Papa’s Got a Brand New Lab Coat

Emily BurkeBiosensors, synthetic biology, Zika

Papa’s Got a Brand New Lab Coat

Last month, Johnson & Johnson (New Brunswick, NJ) announced the winners of its “Lab Coat of the Future” competition. This contest challenged participants to combine new technology and good design to transform the age-old symbol of science and medicine—the white lab coat—into a symbol of breakthrough innovation.

The winners, a group of researchers from Harvard University’s Wyss Institute who call themselves TeamBioFabric, developed a lab coat prototype that detects whether its wearer has been exposed to hazardous substances, including pathogens and toxins. The prototype builds on the group’s success developing synthetic biology biosensors—DNA-based systems that can detect, analyze and alert users to an external biological threat. Let’s take a closer look.

Canaries in the Coal Mine

Biosensors have been around a long time. Think about the little birds that for much of the 20th century alerted miners to invisible, odorless and deadly carbon monoxide. Electronic sensors replaced the feathered yellow sentinels in 1986. This millennium takes biosensors to the molecular level.

Like Tweety and his cousins, synthetic biology biosensors detect an input, MRSA (methicillin-resistant Staphylococcus aureus) for example, and produce an output that warns of danger. For the poor little canaries, the output was death. For wearers of the Wyss Institute “Super Lab Coat,” the output is usually a color change or fluorescent glow on the part of the coat enhanced with the biosensor.

In 2016, the Wyss Institute team developed a biosensor that detects Zika virus, designated as a burgeoning global health emergency by the World Health Organization. The Wyss biosensor used a gene sequence that, in the presence of Zika virus genetic material, is triggered to make a protein. The new protein, an enzyme, catalyzes a reaction that manifests in a color change—thus indicating the presence of Zika.

Just Add Water

This biosensor is embedded in an everyday substance: paper. Not available at your local Staples, this stuff is known as paper-based synthetic gene networks. The Lab Coat of the Future competition meant figuring out how to make the reaction work with sensors embedded in a different medium—fabric.

To produce a particular protein, a gene needs a stew of enzymes and amino acids, the building blocks of new proteins. Outside the lab, this process happens within a cell. For the past few decades, researchers have replicated the process in test tubes by creating a “soup” of the necessary ingredients. The test tube environment works well for basic research; for developing portable biosensors, not so much. The Wyss scientists found that they could make a biotech Soup Starter—freeze-drying the ingredients—and embed it in small paper discs. The Soup Starter discs remain inactive and stable for months. Rehydrating a disc resuscitates the biosensor. If a drop of blood, for example, containing the trigger molecule hits the disc, a color change occurs. With Zika, the color morphs from yellow into purple.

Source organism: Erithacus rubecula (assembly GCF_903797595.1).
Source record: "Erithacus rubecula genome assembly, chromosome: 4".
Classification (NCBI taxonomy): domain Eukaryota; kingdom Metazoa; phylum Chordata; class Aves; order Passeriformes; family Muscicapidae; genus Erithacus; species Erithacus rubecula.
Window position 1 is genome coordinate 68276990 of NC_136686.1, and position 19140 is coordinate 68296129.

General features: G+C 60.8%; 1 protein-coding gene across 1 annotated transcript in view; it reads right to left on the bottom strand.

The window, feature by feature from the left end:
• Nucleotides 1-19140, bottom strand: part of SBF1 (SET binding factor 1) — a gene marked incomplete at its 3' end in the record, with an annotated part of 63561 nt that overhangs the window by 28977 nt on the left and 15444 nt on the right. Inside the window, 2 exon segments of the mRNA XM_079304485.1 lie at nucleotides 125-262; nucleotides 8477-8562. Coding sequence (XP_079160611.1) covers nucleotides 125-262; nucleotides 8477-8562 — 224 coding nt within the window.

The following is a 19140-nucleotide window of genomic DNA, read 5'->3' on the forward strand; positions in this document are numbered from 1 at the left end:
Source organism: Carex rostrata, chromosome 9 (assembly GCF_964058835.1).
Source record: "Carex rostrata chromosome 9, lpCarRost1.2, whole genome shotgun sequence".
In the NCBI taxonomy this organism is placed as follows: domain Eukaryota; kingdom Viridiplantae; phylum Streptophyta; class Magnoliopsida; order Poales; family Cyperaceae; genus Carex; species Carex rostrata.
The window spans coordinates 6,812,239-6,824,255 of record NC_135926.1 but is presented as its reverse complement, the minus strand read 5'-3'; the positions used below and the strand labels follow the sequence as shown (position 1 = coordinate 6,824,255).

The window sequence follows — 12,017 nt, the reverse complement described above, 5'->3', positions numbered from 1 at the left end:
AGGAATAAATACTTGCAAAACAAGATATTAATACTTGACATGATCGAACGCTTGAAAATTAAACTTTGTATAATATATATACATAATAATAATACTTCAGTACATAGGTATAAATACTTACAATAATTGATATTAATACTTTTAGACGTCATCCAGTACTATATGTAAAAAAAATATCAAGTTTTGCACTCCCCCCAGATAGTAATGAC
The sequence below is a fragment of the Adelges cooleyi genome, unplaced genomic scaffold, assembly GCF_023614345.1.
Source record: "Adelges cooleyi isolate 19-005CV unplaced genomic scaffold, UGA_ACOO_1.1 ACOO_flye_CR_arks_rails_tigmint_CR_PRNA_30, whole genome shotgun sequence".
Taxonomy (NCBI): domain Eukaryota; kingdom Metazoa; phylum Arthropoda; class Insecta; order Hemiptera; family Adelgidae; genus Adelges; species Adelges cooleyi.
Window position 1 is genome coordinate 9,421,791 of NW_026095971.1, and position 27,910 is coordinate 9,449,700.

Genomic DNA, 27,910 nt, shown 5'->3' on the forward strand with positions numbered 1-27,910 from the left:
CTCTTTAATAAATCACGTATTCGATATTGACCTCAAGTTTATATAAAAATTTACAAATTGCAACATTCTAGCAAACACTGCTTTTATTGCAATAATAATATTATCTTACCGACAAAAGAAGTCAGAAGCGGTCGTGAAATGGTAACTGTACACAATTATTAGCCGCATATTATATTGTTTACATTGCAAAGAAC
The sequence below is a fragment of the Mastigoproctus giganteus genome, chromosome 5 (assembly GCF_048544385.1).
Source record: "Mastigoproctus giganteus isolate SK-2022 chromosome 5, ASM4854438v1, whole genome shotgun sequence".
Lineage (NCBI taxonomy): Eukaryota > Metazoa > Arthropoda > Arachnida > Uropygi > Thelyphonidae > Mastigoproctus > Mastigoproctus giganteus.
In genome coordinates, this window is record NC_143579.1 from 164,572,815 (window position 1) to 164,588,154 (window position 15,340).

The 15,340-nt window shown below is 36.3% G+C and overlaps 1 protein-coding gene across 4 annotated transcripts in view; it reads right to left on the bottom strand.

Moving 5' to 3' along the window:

Powerful Diagnostics: Outside and Inside the Lab

These “freeze-dryable” biosensors may have a significant impact in the field of public health. The low-cost, portable on-site diagnostics can quickly detect the presence of deadly viruses such as Ebola or Zika. Early diagnosis could help contain outbreaks, saving countless lives.

These simple, powerful little papers inspired Team BioFabric’s entry into the Lab Coat of the Future contest. Instead of paper, the researchers wove the freeze-dried biosensors into fabric. The idea is to warn health-care providers as soon as possible of exposure in the lab or doctor’s office to an infectious agent. The biosensors can be easily adapted to a range of pathogens.

Super Lab Coat 2.0

With their $50,000 prize money, Team BioFabric is kicking their super lab coat up another notch. The new goal is to integrate the freeze-dried biosensor with wearable electronics and embedding both into a lab coat. In addition to changing color, the even more souped-up lab coat would ping the wearer’s cell phone with an exposure alert. Busy doctors or researchers may not notice a color change, but just try to ignore a cellphone!

The super lab coat and its sibling, SLC 2.0, may not make New York Fashion Week in September, but that’s OK by us at Biotech Primer WEEKLY.  We’re putting our money on the new, intelligent lab coats anyway.